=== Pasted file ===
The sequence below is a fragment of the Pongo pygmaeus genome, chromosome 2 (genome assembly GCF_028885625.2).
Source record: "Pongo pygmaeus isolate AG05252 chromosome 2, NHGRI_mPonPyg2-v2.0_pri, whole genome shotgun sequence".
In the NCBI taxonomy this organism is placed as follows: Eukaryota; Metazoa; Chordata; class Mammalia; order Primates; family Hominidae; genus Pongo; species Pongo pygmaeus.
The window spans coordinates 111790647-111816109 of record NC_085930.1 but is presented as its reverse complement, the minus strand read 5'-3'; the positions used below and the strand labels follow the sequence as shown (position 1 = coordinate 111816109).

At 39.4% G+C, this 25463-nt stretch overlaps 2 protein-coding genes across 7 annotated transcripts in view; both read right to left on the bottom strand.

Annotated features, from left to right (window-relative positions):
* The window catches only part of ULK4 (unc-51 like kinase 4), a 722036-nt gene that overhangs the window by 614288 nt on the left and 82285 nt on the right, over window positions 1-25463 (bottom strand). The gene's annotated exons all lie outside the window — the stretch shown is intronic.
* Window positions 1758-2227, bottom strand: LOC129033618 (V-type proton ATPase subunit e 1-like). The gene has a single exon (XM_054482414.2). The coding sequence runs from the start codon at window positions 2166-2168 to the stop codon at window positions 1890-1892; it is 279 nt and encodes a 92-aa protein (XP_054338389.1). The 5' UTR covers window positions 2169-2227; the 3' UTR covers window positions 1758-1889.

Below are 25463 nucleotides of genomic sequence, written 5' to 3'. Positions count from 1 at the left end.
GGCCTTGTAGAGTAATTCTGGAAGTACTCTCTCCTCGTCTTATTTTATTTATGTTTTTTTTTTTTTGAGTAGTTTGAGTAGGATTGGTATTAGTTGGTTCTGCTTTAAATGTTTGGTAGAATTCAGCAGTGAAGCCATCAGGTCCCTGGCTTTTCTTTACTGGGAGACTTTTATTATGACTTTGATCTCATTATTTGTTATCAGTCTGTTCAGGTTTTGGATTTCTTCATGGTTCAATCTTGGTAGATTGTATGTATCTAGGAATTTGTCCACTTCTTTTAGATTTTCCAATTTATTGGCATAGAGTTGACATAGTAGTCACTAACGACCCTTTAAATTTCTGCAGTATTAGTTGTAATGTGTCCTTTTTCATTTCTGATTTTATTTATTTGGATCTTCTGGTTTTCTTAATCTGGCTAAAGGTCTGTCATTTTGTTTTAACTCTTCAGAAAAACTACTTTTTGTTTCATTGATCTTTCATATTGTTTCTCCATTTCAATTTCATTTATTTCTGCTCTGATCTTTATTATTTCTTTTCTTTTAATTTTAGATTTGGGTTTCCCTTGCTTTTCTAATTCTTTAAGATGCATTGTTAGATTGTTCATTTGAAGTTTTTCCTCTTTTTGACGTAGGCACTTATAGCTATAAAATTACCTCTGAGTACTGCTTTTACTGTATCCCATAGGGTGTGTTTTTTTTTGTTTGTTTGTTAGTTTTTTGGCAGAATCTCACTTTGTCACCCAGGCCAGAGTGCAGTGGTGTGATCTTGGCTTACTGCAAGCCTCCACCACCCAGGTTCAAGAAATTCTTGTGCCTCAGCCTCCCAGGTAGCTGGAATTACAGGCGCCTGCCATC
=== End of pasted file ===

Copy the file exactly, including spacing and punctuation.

The sequence below is a fragment of the Pongo pygmaeus genome, chromosome 2 (genome assembly GCF_028885625.2).
Source record: "Pongo pygmaeus isolate AG05252 chromosome 2, NHGRI_mPonPyg2-v2.0_pri, whole genome shotgun sequence".
In the NCBI taxonomy this organism is placed as follows: Eukaryota; Metazoa; Chordata; class Mammalia; order Primates; family Hominidae; genus Pongo; species Pongo pygmaeus.
The window spans coordinates 111790647-111816109 of record NC_085930.1 but is presented as its reverse complement, the minus strand read 5'-3'; the positions used below and the strand labels follow the sequence as shown (position 1 = coordinate 111816109).

At 39.4% G+C, this 25463-nt stretch overlaps 2 protein-coding genes across 7 annotated transcripts in view; both read right to left on the bottom strand.

Annotated features, from left to right (window-relative positions):
* The window catches only part of ULK4 (unc-51 like kinase 4), a 722036-nt gene that overhangs the window by 614288 nt on the left and 82285 nt on the right, over window positions 1-25463 (bottom strand). The gene's annotated exons all lie outside the window — the stretch shown is intronic.
* Window positions 1758-2227, bottom strand: LOC129033618 (V-type proton ATPase subunit e 1-like). The gene has a single exon (XM_054482414.2). The coding sequence runs from the start codon at window positions 2166-2168 to the stop codon at window positions 1890-1892; it is 279 nt and encodes a 92-aa protein (XP_054338389.1). The 5' UTR covers window positions 2169-2227; the 3' UTR covers window positions 1758-1889.

Below are 25463 nucleotides of genomic sequence, written 5' to 3'. Positions count from 1 at the left end.
GGCCTTGTAGAGTAATTCTGGAAGTACTCTCTCCTCGTCTTATTTTATTTATGTTTTTTTTTTTTTGAGTAGTTTGAGTAGGATTGGTATTAGTTGGTTCTGCTTTAAATGTTTGGTAGAATTCAGCAGTGAAGCCATCAGGTCCCTGGCTTTTCTTTACTGGGAGACTTTTATTATGACTTTGATCTCATTATTTGTTATCAGTCTGTTCAGGTTTTGGATTTCTTCATGGTTCAATCTTGGTAGATTGTATGTATCTAGGAATTTGTCCACTTCTTTTAGATTTTCCAATTTATTGGCATAGAGTTGACATAGTAGTCACTAACGACCCTTTAAATTTCTGCAGTATTAGTTGTAATGTGTCCTTTTTCATTTCTGATTTTATTTATTTGGATCTTCTGGTTTTCTTAATCTGGCTAAAGGTCTGTCATTTTGTTTTAACTCTTCAGAAAAACTACTTTTTGTTTCATTGATCTTTCATATTGTTTCTCCATTTCAATTTCATTTATTTCTGCTCTGATCTTTATTATTTCTTTTCTTTTAATTTTAGATTTGGGTTTCCCTTGCTTTTCTAATTCTTTAAGATGCATTGTTAGATTGTTCATTTGAAGTTTTTCCTCTTTTTGACGTAGGCACTTATAGCTATAAAATTACCTCTGAGTACTGCTTTTACTGTATCCCATAGGGTGTGTTTTTTTTTGTTTGTTTGTTAGTTTTTTGGCAGAATCTCACTTTGTCACCCAGGCCAGAGTGCAGTGGTGTGATCTTGGCTTACTGCAAGCCTCCACCACCCAGGTTCAAGAAATTCTTGTGCCTCAGCCTCCCAGGTAGCTGGAATTACAGGCGCCTGCCATC